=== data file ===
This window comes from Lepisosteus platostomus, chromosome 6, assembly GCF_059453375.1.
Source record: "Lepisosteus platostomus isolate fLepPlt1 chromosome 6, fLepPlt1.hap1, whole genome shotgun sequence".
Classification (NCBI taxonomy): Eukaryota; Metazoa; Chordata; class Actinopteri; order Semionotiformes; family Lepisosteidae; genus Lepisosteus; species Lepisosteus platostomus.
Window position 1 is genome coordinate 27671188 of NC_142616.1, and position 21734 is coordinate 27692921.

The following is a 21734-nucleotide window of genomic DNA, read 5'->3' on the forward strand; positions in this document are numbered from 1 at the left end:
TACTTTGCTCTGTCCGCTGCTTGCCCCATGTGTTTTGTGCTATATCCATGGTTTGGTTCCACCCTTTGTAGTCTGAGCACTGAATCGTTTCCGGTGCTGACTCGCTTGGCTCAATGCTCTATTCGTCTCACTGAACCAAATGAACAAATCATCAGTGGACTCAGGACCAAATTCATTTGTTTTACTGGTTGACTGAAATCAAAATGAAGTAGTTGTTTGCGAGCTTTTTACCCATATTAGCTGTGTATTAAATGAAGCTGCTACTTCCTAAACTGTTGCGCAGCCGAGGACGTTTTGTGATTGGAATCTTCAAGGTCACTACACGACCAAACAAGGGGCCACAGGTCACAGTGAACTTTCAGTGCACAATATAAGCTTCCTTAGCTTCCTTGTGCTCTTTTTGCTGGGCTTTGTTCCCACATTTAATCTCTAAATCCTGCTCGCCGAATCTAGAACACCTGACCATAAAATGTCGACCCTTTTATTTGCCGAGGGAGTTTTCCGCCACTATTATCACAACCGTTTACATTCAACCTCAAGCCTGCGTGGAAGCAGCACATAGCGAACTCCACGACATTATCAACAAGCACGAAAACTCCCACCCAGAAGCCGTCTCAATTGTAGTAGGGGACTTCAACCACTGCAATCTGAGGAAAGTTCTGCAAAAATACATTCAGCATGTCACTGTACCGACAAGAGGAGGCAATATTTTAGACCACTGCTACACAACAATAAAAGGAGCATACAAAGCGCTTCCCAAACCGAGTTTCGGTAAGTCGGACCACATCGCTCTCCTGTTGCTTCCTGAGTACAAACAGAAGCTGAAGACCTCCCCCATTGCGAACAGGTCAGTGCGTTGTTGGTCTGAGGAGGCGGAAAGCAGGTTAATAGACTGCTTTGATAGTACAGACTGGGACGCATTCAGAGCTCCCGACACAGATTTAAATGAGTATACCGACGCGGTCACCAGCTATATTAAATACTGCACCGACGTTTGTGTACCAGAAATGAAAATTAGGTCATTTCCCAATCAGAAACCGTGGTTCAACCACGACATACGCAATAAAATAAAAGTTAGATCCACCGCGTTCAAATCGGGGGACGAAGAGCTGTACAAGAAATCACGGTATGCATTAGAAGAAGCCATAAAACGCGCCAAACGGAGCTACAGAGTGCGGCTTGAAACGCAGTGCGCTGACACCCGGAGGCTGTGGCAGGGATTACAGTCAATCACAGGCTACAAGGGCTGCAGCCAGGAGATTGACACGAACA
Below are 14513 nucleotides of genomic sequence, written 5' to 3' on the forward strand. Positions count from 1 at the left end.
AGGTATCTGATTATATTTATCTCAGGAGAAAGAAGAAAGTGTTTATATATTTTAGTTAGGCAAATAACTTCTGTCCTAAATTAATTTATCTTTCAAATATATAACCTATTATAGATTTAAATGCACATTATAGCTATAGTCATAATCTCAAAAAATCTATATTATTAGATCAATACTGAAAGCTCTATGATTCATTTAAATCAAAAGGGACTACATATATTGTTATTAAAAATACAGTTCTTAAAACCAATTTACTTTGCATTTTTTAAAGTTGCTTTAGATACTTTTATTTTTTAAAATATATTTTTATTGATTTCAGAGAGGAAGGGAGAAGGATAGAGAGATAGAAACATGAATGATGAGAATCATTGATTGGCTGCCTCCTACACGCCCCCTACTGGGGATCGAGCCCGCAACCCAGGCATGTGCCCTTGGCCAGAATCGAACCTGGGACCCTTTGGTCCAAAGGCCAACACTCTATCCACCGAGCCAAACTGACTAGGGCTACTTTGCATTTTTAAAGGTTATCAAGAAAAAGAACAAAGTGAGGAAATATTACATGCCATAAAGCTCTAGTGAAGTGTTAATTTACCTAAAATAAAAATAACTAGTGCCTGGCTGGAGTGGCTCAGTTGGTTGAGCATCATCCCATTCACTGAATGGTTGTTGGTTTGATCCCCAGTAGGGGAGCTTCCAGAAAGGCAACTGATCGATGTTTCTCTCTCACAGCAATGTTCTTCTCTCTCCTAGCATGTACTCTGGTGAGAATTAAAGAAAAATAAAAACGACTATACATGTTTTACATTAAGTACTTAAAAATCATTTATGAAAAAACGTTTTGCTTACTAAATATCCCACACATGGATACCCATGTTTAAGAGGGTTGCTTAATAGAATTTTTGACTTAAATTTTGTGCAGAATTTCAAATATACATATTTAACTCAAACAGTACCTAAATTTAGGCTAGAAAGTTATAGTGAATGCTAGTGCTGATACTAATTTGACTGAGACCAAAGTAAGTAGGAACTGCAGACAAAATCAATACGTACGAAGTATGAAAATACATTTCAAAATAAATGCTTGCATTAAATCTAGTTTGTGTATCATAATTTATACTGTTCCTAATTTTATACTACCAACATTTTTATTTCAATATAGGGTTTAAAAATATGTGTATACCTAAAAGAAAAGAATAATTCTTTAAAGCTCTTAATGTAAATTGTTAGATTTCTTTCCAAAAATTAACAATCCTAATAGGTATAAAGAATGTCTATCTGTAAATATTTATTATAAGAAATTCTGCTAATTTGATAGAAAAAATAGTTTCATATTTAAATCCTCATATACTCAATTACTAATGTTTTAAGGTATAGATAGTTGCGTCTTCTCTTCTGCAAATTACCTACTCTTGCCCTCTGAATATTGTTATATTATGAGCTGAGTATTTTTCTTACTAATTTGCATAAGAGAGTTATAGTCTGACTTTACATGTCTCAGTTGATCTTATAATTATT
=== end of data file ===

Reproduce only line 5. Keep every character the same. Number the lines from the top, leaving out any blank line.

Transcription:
The following is a 21734-nucleotide window of genomic DNA, read 5'->3' on the forward strand; positions in this document are numbered from 1 at the left end: